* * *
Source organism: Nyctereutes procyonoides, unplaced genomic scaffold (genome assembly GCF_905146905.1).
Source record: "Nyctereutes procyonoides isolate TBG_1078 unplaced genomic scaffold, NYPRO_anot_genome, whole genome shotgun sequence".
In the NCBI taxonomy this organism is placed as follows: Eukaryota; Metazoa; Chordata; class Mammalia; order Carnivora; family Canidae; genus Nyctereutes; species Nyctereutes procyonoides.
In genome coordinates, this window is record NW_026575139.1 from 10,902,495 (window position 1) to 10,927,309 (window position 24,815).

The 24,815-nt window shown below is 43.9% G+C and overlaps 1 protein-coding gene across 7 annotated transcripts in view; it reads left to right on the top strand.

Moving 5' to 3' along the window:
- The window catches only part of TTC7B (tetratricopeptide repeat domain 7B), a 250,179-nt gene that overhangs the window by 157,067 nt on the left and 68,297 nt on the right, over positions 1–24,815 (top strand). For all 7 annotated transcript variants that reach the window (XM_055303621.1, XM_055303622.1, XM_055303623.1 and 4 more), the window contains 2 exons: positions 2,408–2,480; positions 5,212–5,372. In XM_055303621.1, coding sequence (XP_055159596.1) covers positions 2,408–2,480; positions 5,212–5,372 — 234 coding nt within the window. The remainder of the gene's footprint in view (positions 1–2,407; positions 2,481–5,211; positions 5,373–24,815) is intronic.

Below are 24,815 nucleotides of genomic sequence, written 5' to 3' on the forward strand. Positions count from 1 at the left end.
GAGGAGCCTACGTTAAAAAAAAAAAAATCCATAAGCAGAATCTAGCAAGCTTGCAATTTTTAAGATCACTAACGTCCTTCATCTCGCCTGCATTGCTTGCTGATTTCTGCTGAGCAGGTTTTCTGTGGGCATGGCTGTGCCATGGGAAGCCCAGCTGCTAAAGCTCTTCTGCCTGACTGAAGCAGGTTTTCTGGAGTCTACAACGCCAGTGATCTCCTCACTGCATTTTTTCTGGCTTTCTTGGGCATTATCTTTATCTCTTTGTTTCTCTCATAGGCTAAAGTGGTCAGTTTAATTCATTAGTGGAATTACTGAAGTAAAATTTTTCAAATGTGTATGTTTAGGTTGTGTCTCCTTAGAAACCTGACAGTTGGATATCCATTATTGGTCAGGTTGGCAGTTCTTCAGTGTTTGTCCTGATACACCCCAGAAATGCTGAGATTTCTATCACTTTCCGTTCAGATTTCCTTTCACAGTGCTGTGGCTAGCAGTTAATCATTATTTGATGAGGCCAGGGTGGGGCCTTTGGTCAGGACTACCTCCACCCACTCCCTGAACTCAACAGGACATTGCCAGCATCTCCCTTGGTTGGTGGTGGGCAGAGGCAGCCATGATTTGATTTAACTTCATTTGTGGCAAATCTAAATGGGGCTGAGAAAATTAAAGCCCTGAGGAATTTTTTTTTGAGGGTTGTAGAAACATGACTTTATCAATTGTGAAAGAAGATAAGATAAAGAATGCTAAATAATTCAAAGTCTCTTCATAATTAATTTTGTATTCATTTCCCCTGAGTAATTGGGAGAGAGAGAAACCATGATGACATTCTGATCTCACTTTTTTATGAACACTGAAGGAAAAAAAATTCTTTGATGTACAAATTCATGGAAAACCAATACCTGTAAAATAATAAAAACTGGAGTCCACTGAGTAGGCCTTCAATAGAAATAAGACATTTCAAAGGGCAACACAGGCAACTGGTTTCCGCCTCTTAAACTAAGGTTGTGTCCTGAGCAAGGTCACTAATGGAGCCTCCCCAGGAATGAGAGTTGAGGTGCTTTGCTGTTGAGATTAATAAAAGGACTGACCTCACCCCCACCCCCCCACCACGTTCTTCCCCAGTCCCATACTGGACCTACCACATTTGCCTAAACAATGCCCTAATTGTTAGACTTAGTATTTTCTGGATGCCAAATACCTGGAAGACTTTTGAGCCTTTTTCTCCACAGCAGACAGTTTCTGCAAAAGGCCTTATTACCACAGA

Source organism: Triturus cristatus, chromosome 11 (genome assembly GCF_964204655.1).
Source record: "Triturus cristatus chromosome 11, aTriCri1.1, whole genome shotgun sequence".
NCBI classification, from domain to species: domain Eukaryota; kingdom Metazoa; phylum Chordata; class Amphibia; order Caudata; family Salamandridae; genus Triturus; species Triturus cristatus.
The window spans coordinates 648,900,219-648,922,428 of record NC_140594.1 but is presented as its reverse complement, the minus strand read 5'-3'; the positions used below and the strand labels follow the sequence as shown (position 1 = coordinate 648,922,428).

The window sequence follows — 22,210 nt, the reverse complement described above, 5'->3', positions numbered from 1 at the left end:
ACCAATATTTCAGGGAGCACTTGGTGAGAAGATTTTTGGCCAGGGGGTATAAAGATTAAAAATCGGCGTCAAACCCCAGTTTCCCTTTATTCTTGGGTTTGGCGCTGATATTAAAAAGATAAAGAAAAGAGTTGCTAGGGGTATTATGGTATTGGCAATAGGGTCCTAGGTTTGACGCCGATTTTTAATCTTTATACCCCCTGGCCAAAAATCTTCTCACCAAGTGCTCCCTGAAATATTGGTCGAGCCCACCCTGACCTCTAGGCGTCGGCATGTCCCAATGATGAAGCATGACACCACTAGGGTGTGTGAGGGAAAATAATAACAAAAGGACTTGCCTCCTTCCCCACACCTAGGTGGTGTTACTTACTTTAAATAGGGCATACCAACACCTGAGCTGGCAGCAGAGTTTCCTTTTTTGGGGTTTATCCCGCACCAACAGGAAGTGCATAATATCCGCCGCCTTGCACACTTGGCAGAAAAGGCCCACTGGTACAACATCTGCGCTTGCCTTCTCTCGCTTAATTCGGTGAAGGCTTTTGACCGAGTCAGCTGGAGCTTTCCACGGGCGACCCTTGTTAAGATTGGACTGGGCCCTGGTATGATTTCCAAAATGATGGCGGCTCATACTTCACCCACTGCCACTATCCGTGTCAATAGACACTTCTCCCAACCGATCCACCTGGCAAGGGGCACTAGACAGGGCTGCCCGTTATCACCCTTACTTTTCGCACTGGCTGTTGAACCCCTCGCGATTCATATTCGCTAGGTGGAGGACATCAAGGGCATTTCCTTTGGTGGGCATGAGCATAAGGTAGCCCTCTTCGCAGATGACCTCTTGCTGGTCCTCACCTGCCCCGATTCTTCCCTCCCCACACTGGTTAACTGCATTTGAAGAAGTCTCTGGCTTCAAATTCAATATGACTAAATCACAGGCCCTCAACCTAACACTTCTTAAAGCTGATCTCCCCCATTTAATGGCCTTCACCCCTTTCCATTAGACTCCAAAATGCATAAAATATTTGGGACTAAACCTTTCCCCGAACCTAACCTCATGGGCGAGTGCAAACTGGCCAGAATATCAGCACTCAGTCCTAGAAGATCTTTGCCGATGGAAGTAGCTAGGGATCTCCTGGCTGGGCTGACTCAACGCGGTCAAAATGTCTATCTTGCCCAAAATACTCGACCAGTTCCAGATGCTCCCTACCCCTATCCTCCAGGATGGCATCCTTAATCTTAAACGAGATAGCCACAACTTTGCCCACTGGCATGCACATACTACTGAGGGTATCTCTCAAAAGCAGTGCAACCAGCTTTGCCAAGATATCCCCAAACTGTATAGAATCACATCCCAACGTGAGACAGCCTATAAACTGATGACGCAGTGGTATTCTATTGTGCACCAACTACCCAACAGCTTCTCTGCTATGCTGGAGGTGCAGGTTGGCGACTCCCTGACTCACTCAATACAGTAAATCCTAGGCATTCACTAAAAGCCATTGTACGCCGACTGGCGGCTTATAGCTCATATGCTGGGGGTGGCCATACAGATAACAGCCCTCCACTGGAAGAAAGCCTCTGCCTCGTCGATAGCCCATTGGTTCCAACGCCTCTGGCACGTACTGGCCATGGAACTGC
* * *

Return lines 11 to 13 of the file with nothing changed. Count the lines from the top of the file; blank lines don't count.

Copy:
Source record: "Triturus cristatus chromosome 11, aTriCri1.1, whole genome shotgun sequence".
NCBI classification, from domain to species: domain Eukaryota; kingdom Metazoa; phylum Chordata; class Amphibia; order Caudata; family Salamandridae; genus Triturus; species Triturus cristatus.
The window spans coordinates 648,900,219-648,922,428 of record NC_140594.1 but is presented as its reverse complement, the minus strand read 5'-3'; the positions used below and the strand labels follow the sequence as shown (position 1 = coordinate 648,922,428).